Grim reaper brings anti-cheese message to Wisconsin
A billboard warning of the dangers of cheese consumption went up in Wisconsin on Tuesday, funded by a nonprofit.
September 27th, 2011
11:01 PM ET

Grim reaper brings anti-cheese message to Wisconsin

Cheese lovers, brace yourselves: “Cheese can sack your health.”

That’s the message on a billboard near Wisconsin’s Lambeau Field, home of the NFL’s Green Bay Packers. And yes, that is the same state that leads the United States in cheese production.

A nonprofit based in Washington, Physicians Committee for Responsible Medicine, posted the anti-cheese billboard on Tuesday after conquering some legal issues.

The poster was initially going to depict the grim reaper wearing a cheesehead hat, with the words “Warning: Cheese can sack your health,” to alert passersby who saw the billboard – who would ideally be football fans, according to PCRM.org. However, Foamation Inc., the company that manufactures cheesehead hats, threatened a copyright lawsuit, forcing the organization to remove the cheesehead from its poster, according to the nonprofit’s website.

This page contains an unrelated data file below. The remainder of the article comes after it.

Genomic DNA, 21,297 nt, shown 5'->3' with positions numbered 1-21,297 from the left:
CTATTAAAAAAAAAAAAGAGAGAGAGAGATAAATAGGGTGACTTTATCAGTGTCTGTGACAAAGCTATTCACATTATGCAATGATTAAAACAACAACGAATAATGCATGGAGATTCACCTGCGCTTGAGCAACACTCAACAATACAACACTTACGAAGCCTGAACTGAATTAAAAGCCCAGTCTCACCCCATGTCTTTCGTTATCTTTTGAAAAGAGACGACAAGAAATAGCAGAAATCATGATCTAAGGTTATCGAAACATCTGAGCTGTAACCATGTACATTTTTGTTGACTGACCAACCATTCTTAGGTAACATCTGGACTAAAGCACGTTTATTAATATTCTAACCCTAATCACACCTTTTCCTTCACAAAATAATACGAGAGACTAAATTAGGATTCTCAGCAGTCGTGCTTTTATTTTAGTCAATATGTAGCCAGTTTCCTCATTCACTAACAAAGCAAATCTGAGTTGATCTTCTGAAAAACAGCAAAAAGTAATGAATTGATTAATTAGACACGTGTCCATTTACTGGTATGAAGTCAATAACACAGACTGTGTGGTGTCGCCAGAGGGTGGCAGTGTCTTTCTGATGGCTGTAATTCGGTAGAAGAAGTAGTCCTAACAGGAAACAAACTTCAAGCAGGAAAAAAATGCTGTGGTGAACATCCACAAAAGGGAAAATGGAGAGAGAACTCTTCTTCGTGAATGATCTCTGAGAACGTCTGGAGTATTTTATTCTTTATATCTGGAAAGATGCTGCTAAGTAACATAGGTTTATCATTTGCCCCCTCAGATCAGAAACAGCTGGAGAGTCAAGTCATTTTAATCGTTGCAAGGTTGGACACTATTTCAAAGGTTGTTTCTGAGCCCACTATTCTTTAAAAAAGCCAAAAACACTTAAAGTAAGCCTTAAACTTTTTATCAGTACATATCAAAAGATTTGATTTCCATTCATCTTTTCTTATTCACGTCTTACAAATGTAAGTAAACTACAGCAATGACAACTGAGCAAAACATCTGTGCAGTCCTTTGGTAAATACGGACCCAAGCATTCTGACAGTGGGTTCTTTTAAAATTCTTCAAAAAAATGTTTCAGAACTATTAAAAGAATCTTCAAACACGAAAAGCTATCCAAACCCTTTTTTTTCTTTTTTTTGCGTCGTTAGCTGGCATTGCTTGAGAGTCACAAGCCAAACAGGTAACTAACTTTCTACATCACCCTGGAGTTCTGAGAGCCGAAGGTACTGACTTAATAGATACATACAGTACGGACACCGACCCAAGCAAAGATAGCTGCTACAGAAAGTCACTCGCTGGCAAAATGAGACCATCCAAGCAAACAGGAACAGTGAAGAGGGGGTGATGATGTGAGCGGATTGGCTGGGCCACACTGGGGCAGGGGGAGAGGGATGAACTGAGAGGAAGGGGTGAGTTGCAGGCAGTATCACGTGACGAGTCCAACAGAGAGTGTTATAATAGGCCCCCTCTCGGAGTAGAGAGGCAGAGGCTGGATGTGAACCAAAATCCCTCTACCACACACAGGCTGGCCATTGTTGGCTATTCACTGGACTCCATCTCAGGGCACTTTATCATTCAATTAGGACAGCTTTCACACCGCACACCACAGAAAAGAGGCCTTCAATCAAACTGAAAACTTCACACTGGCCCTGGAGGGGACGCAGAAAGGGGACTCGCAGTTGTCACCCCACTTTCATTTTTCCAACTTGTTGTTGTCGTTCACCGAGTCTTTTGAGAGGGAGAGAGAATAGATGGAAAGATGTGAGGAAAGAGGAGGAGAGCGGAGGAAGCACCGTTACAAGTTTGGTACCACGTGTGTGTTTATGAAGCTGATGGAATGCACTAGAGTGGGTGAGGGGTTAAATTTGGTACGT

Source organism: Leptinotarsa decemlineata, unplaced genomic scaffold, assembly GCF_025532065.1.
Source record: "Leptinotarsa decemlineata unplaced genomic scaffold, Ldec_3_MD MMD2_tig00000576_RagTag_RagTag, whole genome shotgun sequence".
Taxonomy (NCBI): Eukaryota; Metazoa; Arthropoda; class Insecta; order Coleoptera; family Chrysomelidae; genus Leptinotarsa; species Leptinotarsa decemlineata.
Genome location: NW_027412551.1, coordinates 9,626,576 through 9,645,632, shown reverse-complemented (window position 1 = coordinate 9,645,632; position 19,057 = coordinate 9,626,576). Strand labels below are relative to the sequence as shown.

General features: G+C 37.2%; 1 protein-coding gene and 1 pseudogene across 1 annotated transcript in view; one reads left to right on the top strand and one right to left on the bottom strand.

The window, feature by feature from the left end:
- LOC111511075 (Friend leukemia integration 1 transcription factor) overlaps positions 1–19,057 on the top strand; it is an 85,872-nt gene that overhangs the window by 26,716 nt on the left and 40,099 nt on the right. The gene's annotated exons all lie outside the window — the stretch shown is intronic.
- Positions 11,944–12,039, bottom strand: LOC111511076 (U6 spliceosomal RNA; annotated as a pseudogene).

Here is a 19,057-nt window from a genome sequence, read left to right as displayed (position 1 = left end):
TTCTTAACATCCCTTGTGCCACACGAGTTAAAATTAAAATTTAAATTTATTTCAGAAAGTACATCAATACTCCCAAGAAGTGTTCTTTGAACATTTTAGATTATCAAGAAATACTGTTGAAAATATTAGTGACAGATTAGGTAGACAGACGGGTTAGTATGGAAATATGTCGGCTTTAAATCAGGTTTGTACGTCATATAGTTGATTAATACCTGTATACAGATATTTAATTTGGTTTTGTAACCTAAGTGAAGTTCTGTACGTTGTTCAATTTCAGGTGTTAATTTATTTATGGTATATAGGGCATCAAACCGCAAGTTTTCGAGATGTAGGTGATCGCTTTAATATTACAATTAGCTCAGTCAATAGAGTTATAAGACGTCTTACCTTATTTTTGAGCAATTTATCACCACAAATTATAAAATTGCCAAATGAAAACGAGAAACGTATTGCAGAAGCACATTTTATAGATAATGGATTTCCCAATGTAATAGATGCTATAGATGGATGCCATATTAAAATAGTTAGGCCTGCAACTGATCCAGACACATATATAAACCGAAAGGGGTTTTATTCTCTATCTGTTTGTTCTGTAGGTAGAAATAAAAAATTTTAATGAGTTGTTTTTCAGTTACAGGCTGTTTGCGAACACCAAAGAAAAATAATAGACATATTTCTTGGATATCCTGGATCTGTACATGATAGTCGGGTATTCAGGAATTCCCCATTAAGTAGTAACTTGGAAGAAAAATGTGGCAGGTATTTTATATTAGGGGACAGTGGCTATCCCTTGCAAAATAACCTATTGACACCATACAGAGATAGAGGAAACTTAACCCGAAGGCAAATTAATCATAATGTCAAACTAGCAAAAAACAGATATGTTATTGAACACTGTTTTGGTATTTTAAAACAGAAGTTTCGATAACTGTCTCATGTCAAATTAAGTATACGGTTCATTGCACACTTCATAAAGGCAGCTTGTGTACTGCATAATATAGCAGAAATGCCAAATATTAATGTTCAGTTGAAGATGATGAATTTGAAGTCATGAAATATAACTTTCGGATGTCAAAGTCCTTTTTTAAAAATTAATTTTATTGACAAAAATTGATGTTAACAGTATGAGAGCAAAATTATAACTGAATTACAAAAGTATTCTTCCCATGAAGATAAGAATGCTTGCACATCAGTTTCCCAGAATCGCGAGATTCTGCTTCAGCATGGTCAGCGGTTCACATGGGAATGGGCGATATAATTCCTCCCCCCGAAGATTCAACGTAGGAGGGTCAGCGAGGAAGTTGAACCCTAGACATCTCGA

The PCRM billboard had the grim reaper wearing a cheesehead hat before manufacturers insisted it be removed from the poster.

“We’re happy,” Foamation’s office manager Denise Kaminski told “The Chippewa Herald,” a newspaper based in Wisconsin. “The cheesehead is a fun thing, so we’re glad that has happened.”

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Filed under: Food • Health • U.S. • Wisconsin
Elephant kills man in India
An elephant roams the street Wednesday in Mysore, India, with a tranquilizer dart in its side.
June 8th, 2011
08:11 PM ET

Elephant kills man in India

A wild elephant trampled a man to death in Mysore, India, Wednesday, creating panic in the city.

Four elephants bore through the city around 6 a.m., straying from the town of Tirumakudalu Narsipura, about 35 kilometers (21 miles) from Mysore, according to The Times of India. One elephant was seen trampling to death a 55-year-old security guard at a bank ATM. The elephant also attacked a cow in the market and a moving bus in the street.

“The forest guards and officials from the Mysore zoo were alerted,” State Higher Education Minister S.A. Ramdas told the Times. “They rushed to the spot to control the jumbos by tranquilizing them.”

Two of the more destructive elephants were tranquilized, the Times reported, citing local officials. One barged into a women’s college compound and roamed the grounds while the other wreaked havoc in a residential area.

As a precaution, schools and colleges were closed for the day and extra police deployed.

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Filed under: Elephants • India • World